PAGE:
Many times after an accident, an injured party will exhibit significant swelling, bruising, cuts, or other deformities over various portions of their body. In more serious cases, they may be placed in an immobilizing device, a fixation device, a cast, or confined to a bed. The importance of securing photographic evidence during these early stages, visually depicting what the person is experiencing, cannot be overemphasized.

cases, a site survey and accident reconstruction may be warranted.



In any serious case, the vehicles should not be repaired or disposed of without consideration as to whether the vehicles should first be examined by an appropriate expert to establish such things as angle and point of impact, velocity of the respective vehicles, possible vehicle failure, etc. Many vehicles today are equipped with computerized sensory modules such as the SDM (Sensing and Diagnostic Module) utilized by GM in conjunction with the deployment of air bags. In many vehicles, these small controllers, which are similar to the “black box” in an airplane, record and store several seconds of data from immediately prior to the crash, through the time of the crash. Pre-crash data includes such information as vehicle speed, engine RPM, brake engagement; post-crash data includes such things as velocity change during impact (ie. crash severity). In many cases it is possible, with certain types of vehicles, to download this information for ultimate data interpretation.



As referenced above, because vehicles tend to quickly disappear following an accident, it may be critical, in certain cases, to secure the vehicle until it is examined by a qualified expert.



Once the vehicle is gone, it may be gone forever, along with valuable evidence.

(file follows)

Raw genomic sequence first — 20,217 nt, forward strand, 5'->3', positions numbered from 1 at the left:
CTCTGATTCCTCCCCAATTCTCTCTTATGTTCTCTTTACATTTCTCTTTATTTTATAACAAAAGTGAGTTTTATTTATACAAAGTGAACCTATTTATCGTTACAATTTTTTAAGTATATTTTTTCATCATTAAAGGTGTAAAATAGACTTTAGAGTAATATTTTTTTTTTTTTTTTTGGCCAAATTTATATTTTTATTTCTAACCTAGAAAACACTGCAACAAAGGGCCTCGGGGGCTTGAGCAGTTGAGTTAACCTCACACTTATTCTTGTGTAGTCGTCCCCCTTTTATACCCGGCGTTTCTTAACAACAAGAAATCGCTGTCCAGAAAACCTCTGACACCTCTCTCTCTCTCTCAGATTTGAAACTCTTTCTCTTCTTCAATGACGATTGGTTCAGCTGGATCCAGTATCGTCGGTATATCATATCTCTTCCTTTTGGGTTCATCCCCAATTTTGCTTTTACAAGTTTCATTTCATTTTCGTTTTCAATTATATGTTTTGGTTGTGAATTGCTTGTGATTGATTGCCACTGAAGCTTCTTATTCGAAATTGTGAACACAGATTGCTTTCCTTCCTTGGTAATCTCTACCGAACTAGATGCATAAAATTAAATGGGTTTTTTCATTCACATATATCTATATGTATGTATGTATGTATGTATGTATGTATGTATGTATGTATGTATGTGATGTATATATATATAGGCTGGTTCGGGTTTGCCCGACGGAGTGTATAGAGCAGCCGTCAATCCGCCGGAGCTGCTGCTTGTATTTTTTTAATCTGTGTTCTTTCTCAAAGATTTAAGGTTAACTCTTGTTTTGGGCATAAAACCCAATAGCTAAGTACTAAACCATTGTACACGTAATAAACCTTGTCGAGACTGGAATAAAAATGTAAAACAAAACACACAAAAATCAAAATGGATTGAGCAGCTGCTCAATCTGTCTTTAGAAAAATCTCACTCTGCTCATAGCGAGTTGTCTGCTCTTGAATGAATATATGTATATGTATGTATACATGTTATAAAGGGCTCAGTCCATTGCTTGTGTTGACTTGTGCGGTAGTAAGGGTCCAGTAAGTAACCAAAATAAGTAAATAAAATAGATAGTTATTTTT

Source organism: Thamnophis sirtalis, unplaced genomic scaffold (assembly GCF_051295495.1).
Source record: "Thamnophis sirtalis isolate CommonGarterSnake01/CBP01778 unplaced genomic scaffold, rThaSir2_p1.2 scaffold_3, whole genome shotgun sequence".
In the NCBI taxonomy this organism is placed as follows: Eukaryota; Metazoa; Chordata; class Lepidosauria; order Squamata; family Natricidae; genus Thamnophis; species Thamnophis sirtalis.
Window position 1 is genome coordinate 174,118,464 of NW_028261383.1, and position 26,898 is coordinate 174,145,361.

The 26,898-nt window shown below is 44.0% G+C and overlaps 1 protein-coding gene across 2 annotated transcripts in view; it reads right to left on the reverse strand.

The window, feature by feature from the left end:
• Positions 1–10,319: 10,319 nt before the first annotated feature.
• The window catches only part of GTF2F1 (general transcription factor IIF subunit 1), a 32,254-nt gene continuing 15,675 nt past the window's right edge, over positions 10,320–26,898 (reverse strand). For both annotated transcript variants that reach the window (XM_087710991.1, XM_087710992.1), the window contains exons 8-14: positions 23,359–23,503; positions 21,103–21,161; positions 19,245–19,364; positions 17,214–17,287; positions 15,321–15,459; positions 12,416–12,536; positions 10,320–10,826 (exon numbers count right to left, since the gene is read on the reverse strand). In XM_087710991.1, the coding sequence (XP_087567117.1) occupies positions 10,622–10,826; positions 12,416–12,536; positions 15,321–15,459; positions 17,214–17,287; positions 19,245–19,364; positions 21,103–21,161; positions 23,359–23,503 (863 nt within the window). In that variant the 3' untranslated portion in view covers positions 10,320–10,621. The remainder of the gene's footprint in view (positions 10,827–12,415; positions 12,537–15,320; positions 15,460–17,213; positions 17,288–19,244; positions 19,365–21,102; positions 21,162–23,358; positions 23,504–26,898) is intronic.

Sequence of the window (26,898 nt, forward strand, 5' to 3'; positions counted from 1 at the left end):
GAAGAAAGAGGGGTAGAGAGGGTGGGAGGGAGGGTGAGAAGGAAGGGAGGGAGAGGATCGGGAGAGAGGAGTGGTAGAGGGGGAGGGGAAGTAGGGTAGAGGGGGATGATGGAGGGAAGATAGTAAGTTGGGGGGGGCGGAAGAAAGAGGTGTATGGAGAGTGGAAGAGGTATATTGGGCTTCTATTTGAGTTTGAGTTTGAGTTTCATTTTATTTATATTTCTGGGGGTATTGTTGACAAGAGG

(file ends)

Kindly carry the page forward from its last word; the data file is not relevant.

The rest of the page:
V. SERIOUS ACCIDENT CASES - SPECIAL CONSIDERATIONS:



Unfortunately, sometimes injuries which do not require immediate hospitalization, or which do not otherwise initially appear serious, may ultimately lead to chronic pain, substantial medical treatment and possible surgery. Consequently it may not be foreseeable within the days or weeks following an accident, that an injury is of sufficient magnitude as to warrant a formal exhaustive investigation. Most practitioners agree that, when in doubt, it is better practice to have a formal investigation performed, including taking additional photographs and measurements at the scene and obtaining taped statements from any known witnesses and from the other party, when possible. In very serious cases, a site survey and accident reconstruction may be warranted.



In any serious case, the vehicles should not be repaired or disposed of without consideration as to whether the vehicles should first be examined by an appropriate expert to establish such things as angle and point of impact, velocity of the respective vehicles, possible vehicle failure, etc. Many vehicles today are equipped with computerized sensory modules such as the SDM (Sensing and Diagnostic Module) utilized by GM in conjunction with the deployment of air bags. In many vehicles, these small controllers, which are similar to the “black box” in an airplane, record and store several seconds of data from immediately prior to the crash, through the time of the crash. Pre-crash data includes such information as vehicle speed, engine RPM, brake engagement; post-crash data includes such things as velocity change during impact (ie. crash severity). In many cases it is possible, with certain types of vehicles, to download this information for ultimate data interpretation.



As referenced above, because vehicles tend to quickly disappear following an accident, it may be critical, in certain cases, to secure the vehicle until it is examined by a qualified expert.



Once the vehicle is gone, it may be gone forever, along with valuable evidence.



VI. CONCLUSION:



There is a limited amount of time following an accident in which to collect and preserve evidence. Simply preserving such evidence does not necessarily mean that you will opt to pursue a claim. Whether you ultimately choose to do so will, in all likelihood, be dependent upon the nature and severity of any injury sustained, and how quickly you recover. By taking appropriate precautionary measures, however, you will assure that the evidence is available in the event that it is subsequently needed.